Latest Green Skills survey reveals that more than half of young people lack guidance on green job options at school

A new survey carried out by our charity of 1,200 young people aged 15-18 who attend state secondary schools and colleges throughout the UK has revealed that more than half (57%) have not been given guidance on green job options at school.

The survey that canvassed young people’s knowledge and appetite for pursuing a green job showed that while 63% of young people said they know what a green job is, over half (56%) aren’t sure about the required skills and qualifications to get one.

Responses to other questions in the UK-wide survey indicate that young people also deeply care about climate change and sustainability in the context of employment, with 85% of respondents stating they care about an organisation’s carbon footprint and over a third (36%) planning to research an organisation’s green credentials before applying for a job.

We published our survey findings only days ago as we embarked on our second annual Green Skills Week campaign to raise awareness among young people about green jobs and pathways into careers in the green economy.

Through this year’s Green Skills Week campaign, we partnered with leading companies like SSE, FatFace and Bentley Motors to provide 5,000 work experience placements where young people can learn more about green careers and pathways into new and existing green jobs.

We also invited 44 influential leaders and sustainability experts – including the CEO of Surfers for Sewage and the Chief Executive of The Met Office – to deliver inspirational career talks online and in-person to enable students to gain further insights into careers that support sustainability.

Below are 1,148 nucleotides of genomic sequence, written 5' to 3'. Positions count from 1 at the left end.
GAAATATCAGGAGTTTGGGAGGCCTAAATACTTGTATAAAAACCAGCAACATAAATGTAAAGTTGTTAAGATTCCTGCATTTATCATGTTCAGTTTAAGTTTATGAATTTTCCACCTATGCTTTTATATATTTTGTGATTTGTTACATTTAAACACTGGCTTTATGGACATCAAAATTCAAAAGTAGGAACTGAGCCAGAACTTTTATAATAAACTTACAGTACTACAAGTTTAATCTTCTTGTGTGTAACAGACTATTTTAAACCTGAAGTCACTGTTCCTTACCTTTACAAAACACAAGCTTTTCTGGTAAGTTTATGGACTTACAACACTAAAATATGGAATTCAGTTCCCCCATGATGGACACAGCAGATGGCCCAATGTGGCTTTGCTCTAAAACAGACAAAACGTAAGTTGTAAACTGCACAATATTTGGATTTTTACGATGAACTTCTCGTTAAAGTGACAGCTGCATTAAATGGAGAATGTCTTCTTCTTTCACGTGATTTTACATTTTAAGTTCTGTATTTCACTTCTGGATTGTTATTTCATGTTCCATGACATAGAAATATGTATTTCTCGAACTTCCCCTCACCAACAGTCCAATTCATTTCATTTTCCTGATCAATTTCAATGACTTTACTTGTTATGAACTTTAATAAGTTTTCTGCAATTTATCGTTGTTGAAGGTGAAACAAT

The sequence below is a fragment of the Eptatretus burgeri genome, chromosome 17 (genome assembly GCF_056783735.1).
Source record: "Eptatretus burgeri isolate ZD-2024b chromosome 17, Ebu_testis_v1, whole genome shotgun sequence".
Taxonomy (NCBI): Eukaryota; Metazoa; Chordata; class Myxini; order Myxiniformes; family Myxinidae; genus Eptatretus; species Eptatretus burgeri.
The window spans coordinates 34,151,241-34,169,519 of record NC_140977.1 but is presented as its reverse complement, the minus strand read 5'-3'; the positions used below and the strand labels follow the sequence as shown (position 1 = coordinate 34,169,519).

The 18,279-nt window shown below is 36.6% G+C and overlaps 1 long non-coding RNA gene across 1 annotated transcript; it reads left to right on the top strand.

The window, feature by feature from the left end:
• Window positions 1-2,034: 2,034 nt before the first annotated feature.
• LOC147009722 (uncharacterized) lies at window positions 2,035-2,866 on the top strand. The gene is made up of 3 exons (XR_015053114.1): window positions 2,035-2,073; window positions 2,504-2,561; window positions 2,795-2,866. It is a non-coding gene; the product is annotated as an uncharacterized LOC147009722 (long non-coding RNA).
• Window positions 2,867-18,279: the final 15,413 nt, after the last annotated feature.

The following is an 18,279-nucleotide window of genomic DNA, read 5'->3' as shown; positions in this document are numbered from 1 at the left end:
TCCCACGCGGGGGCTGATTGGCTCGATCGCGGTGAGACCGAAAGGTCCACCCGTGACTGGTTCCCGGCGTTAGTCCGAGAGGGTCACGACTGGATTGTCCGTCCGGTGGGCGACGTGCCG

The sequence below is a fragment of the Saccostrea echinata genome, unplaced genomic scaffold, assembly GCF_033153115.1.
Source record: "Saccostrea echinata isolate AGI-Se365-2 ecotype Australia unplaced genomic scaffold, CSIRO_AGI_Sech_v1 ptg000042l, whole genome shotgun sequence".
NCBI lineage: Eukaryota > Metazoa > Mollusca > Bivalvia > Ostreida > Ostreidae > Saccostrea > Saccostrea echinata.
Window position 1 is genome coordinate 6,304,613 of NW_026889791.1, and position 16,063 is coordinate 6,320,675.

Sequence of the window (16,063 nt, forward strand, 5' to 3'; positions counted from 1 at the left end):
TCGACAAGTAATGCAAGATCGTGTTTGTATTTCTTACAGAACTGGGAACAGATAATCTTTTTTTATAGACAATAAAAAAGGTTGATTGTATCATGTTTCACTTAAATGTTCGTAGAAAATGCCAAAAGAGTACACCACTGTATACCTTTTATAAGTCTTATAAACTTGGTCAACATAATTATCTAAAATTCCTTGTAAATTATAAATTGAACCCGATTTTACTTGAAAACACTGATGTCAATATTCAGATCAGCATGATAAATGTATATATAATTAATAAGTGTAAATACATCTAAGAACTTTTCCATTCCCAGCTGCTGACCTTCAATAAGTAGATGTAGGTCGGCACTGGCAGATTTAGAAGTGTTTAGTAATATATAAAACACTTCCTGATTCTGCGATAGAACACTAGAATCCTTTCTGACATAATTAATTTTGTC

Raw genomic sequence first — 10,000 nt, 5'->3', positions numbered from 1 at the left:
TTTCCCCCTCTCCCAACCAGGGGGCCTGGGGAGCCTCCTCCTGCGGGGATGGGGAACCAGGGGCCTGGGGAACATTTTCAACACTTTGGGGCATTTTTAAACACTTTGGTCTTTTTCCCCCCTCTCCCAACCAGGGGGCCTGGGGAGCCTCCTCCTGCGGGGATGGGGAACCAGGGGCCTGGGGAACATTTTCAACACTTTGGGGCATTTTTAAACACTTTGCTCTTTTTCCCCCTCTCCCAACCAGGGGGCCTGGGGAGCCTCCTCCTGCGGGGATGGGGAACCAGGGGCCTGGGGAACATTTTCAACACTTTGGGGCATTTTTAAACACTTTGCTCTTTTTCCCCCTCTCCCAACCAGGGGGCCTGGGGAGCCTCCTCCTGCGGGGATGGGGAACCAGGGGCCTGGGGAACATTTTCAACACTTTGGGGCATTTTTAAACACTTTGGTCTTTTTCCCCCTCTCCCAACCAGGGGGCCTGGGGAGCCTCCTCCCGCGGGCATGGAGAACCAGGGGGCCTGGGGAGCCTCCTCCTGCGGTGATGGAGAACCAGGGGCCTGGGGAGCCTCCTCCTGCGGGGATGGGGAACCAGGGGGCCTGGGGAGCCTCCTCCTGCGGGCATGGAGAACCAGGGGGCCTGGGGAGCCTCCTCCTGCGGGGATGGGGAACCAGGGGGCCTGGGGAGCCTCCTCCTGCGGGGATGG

Placements and talks are still in progress and have been very well-received to date with young people like 13-year-old Uzuri from Maidenhead who entered our FatFace competition to come up with a more sustainable solution to package clothing for the retailer, saying:

“I have always been interested in pursuing a career that fulfils my passion for both climate change and creativity, but the job opportunities feel so broad that I am unsure how to go about it or what to look for specifically… this experience with FatFace will help me determine what a job in sustainability would be like with the ultimate aim of understanding what I should do when I leave school and whether it will fit my love of art and the environment.”

Our research suggests that Uzuri’s confusion about how to translate her passion for climate change into an actual profession is not unusual and highlights just how crucial improving careers education surrounding sustainability and the green economy area is.

Like Uzuri, the millions of young people who will form our future workforce are still in education. Our charity is calling on employers and policymakers to join us in championing a more comprehensive careers education that enhances young people’s understanding of the green economy and what this means for them in terms of employment opportunities.

The Government’s climate change curriculum strategy for schools marks an important step forward in equipping young people with the knowledge they need, but our survey findings suggest that careers education in this area will also need to evolve to prepare our young people for what is to come.

This means providing practical information and actionable guidance that enables every young person attending a state secondary school or college across the UK to do three key things:

  • to recognise how the climate crisis is changing the job market
  • to identify tangible examples of green roles that exist already – as well as those that will shortly exist
  • to know how they can go about getting a green job

We must work together to ensure that the government and employers – like those who supported this year’s Green Skills Week campaign – continue to play an active role in helping the next generation to make the transition towards a job market focused on sustainability.

To be better informed and prepared for a greener world of work, we need to empower every young person to become the agents of change we will need them to be.

To find out more about taking part in Speakers for Schools’ Green Skills Week campaign, please visit www.greenskillsweek.org.